Posted: 31 Dec 2008
Date Written: 2008
Information from 209 banks in 62 countries is used to develop new indicators of barriers to banking services around the world, show their correlation with measures of outreach, and explore their association with bank and country characteristics suggested by theory as potential determinants. Barriers such as minimum account and loan balances, account fees, and required documents are associated with lower levels of banking outreach. While country characteristics linked with financial depth, such as the effectiveness of creditor rights, contract enforcement mechanisms, and credit information systems, are weakly correlated with barriers, strong associations are found between barriers and measures of restrictions on bank activities and entry, bank disclosure practices and media freedom, and development of physical infrastructure. In particular, barriers are higher in countries where there are more stringent restrictions on bank activities and entry, less disclosure and media freedom, and poorly developed physical infrastructure. Also, barriers for bank customers are higher where banking systems are predominantly government-owned and are lower where there is more foreign bank participation. Larger banks seem to impose lower barriers on customers, perhaps because they are better positioned to exploit economies of scale and scope.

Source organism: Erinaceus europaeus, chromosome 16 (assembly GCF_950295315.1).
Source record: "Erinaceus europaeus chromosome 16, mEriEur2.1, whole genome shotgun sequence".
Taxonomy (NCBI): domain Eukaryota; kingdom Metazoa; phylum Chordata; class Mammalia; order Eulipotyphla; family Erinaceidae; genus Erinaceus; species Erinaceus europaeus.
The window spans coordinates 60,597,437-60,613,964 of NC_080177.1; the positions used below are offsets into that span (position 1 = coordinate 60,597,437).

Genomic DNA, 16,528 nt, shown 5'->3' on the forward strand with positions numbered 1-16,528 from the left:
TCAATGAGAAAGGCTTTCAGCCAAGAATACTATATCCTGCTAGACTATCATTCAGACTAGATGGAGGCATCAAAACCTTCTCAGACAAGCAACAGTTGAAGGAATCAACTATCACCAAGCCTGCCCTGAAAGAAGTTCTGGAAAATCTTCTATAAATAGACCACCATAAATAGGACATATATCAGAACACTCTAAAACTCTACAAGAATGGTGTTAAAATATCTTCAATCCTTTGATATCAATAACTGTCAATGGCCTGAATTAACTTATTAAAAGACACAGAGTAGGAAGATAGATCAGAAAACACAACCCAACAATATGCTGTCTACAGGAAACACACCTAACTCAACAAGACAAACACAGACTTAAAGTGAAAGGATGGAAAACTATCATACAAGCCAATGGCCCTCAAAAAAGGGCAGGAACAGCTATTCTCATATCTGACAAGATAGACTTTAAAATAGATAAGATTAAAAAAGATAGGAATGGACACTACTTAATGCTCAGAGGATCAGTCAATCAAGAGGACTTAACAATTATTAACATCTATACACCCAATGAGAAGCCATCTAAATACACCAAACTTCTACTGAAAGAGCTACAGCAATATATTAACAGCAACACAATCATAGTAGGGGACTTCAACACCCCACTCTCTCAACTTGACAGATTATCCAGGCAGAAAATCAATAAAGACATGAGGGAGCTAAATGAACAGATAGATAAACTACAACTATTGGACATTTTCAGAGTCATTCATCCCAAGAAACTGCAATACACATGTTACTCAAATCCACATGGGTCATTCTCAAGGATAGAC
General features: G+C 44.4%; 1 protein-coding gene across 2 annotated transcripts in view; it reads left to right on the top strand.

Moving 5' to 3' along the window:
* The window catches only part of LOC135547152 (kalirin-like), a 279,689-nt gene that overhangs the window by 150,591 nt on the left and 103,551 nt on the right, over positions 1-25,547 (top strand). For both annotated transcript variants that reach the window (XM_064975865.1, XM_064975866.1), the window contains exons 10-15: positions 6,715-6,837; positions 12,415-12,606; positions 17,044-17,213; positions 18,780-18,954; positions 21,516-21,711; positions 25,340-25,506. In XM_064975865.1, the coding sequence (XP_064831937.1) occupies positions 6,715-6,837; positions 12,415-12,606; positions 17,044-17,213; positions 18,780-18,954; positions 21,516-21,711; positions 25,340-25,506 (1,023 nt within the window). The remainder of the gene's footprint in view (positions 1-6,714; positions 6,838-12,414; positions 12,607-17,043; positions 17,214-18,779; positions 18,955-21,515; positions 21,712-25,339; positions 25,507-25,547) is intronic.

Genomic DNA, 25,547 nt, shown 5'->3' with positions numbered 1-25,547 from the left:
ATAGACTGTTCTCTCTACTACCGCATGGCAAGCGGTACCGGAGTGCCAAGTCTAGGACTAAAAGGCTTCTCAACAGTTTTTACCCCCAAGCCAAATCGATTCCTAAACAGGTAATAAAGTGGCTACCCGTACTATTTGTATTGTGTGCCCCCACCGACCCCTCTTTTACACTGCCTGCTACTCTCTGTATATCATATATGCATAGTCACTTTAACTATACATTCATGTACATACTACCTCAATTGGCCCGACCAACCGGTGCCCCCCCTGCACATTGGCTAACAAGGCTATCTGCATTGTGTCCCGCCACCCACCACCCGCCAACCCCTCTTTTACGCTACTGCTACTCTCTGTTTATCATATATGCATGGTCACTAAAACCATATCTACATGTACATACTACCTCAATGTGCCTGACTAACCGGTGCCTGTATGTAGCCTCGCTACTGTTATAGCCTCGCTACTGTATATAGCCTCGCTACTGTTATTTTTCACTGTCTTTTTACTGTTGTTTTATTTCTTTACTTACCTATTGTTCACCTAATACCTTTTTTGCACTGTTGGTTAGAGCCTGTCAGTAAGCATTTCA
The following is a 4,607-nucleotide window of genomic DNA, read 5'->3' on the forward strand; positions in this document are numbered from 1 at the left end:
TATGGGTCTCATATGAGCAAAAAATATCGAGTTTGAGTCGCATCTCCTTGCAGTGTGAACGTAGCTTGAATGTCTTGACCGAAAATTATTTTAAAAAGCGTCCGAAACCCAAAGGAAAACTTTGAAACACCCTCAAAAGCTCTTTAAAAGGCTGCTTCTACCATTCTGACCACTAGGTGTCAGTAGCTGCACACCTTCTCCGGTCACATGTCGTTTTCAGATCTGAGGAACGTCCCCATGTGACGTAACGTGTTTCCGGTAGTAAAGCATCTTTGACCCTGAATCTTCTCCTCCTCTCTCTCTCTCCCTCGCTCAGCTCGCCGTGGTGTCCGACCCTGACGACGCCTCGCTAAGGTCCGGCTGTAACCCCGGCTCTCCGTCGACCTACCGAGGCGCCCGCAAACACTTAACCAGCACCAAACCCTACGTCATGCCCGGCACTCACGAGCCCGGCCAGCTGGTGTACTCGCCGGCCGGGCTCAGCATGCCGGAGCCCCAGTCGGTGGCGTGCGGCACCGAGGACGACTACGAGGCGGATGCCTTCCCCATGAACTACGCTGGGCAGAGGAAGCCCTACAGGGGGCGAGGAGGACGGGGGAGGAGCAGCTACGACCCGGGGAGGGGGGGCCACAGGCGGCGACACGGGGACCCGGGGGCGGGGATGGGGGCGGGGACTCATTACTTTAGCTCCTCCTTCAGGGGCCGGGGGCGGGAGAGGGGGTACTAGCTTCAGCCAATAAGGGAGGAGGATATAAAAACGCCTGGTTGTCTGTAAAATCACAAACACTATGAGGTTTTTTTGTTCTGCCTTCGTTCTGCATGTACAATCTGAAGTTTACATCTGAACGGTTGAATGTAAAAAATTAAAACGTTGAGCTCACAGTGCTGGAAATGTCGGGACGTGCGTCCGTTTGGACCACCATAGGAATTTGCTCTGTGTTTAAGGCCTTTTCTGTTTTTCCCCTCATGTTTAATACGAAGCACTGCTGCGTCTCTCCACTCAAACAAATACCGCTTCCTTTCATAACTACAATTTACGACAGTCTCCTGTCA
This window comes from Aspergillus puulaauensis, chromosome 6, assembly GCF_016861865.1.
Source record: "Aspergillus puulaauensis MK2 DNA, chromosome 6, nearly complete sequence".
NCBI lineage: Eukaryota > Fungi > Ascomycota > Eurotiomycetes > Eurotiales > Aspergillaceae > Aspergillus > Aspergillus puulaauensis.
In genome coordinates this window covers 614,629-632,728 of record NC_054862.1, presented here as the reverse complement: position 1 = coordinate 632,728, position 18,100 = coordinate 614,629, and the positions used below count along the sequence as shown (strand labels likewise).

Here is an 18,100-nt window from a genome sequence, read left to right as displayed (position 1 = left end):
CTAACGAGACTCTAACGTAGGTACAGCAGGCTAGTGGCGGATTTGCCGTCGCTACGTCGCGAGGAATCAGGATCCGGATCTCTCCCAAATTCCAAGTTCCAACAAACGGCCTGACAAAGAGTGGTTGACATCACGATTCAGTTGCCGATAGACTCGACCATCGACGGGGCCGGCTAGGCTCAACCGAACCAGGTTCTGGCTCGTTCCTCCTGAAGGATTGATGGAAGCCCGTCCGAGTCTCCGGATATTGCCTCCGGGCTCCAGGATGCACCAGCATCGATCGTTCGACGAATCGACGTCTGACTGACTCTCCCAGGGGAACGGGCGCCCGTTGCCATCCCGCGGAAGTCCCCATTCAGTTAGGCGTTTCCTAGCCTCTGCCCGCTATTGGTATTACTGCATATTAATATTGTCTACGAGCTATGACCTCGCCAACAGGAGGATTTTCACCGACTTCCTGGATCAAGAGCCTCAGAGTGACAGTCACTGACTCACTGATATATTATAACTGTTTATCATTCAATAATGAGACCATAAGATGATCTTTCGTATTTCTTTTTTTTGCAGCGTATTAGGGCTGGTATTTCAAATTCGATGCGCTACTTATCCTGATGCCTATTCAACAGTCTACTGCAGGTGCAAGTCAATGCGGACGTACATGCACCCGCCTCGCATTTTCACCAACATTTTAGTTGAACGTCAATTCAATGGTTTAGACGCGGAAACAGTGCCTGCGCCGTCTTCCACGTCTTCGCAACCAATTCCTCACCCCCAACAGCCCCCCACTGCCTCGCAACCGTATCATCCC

Keywords: G2, G21, O16
Suggested Citation: Suggested Citation
Beck, Thorsten and Demirgüç-Kunt, Asli and Martinez Peria, Maria Soledad, Banking Services for Everyone? Barriers to Bank Access and Use Around the World (2008). The World Bank Economic Review, Vol. 22, Issue 3, pp. 397-430, 2008. Available at SSRN: https://ssrn.com/abstract=1318112 or http://dx.doi.org/lhn020